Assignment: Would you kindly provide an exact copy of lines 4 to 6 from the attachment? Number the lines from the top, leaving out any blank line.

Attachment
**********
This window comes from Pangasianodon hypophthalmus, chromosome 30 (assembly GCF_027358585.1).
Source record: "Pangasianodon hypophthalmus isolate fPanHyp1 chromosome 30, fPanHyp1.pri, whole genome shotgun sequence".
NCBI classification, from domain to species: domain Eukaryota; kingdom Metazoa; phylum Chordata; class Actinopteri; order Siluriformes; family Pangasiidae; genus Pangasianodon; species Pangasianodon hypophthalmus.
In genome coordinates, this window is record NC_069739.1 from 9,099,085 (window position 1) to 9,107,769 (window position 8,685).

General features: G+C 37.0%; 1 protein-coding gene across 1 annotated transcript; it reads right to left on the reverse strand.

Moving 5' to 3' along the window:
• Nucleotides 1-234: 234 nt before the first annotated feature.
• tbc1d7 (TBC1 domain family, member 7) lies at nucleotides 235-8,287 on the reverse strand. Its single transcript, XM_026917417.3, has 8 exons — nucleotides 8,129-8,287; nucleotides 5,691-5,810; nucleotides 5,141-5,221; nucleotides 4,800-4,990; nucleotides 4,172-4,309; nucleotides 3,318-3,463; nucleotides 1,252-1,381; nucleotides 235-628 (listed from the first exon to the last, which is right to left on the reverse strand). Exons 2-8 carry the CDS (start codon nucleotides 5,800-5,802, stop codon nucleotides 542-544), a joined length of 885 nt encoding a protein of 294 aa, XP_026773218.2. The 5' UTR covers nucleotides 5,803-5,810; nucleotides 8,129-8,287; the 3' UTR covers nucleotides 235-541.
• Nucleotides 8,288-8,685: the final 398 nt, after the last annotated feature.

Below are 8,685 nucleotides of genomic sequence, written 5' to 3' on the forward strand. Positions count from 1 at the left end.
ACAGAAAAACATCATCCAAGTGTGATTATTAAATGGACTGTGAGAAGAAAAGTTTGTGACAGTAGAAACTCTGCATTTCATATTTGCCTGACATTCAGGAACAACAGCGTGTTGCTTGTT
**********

In genome coordinates, this window is record NC_069739.1 from 9,099,085 (window position 1) to 9,107,769 (window position 8,685).

General features: G+C 37.0%; 1 protein-coding gene across 1 annotated transcript; it reads right to left on the reverse strand.

Moving 5' to 3' along the window: